Fortune Cookie

Why my father, a Netaji bhakt, would rubbish salesmen of conspiracy theories

The BJP's sudden love for Subhas Chandra Bose only helps it divert national attention away from the groundswell against its intolerant regime

 |  Fortune Cookie  |  5-minute read |   15-10-2015
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I must start with a disclaimer. My father, SN Bhattacharyya, was arrested in 1941 by the Calcutta Police from a "pice hotel" where he had shacked up for the night just to be with his political dadas who were in hiding. He was charged with aiding and abetting the escape of Subhas Chandra Bose, whom he had met from a distance a couple of times. All his life my father kept laughing at the trumped-up charge, for the historic escape was too big an operation to be assigned, even in parts, to a novice "revolutionary".

My father, then 21 years old, never got to appeal his arrest, which led to his spending five years in Presidency Jail, Kolkata, because the Defence of India Rules were in force. India, against the wishes of its people, was at war with Nazi Germany, Fascist Italy and Imperialist Japan.

Years later, my father, despite being in the government, wrote an exhaustively researched book, Netaji Subhas Bose in Self Exile: His Finest Hour, which couldn't get a decent publisher because the Emergency was on and no one wanted to tread on powerful toes by glorifying a man opposed allegedly by Jawaharlal Nehru, the late father of the then prime minister.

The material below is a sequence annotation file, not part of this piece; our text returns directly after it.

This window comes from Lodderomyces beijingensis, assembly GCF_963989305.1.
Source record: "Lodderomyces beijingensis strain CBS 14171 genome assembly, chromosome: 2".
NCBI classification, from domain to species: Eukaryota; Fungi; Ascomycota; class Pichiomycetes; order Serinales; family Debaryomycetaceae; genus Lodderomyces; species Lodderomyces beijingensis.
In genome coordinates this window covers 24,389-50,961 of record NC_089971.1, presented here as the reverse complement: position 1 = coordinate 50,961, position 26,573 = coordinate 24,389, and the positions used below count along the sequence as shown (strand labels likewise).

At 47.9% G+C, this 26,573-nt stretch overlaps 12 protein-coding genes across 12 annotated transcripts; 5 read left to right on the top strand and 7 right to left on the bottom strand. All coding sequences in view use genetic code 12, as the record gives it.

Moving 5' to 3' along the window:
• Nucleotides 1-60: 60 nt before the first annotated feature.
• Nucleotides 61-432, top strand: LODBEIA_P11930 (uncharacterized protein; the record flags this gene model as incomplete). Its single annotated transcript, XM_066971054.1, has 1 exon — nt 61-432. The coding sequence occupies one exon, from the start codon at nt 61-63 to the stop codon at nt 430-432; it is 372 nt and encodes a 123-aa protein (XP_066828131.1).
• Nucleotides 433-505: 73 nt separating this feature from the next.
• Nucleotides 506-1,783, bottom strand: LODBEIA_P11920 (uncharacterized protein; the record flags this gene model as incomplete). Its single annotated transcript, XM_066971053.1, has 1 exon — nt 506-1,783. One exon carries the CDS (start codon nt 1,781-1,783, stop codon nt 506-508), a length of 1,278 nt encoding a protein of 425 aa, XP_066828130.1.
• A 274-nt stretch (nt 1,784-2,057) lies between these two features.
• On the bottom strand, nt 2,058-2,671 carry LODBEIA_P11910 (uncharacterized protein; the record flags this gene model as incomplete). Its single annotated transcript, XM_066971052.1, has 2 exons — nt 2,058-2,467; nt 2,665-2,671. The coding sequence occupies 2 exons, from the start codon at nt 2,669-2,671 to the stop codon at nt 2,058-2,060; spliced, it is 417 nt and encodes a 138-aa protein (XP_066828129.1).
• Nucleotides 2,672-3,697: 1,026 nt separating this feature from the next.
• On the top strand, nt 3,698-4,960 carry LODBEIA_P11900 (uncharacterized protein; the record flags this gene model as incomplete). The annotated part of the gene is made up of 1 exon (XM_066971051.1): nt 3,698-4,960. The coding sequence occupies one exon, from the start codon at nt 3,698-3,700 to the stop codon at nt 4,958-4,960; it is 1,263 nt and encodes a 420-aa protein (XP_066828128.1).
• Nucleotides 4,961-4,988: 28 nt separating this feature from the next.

Also read: Prime Minister, give our heritage back: Declassify Netaji files

My father may not have mattered to the Bose family - the closest he got to it was to befriend the author Nirad Chaudhuri, who was Sarat Bose's private secretary - nor were his views on Netaji ever taken into account, but he believed in three things (and so did, I believe, Shah Nawaz Khan, Netaji's deputy who served as a minister in the Nehru, Shastri and Indira Gandhi cabinets, and also headed a commission inquiring into his leader's death - my father got to know him fairly well):

(1) Netaji, they believed, had died as recorded by history and it was only in the interests of certain sections of his horribly divided family (as well as the Forward Bloc, the successor of the party that Bose had founded after leaving the Congress) to keep the controversy alive for political and pecuniary reasons (it was Sarat Bose's family, much to the disgust of Netaji's lesser-known descendants now coming into the spotlight, that gained the most because of its proximity to the Congress after Independence);

(2) Netaji, without doubt, was a blemishless patriot, but he was politically naïve, believing mistakenly that the enemy's enemy was his friend, and he didn't exactly cover himself with glory by aligning with Japanese warlords and appearing as a supplicant in the lairs of Benito Mussolini and that enemy of humanity, Adolf Hitler.

(3) Those who wish to glorify Netaji just to be able to run down Nehru - because they have inherited their political DNA from the toady RSS, which never acted against British misrule, and because they have never had a leader of the stature of Nehru - conveniently ignore two facts: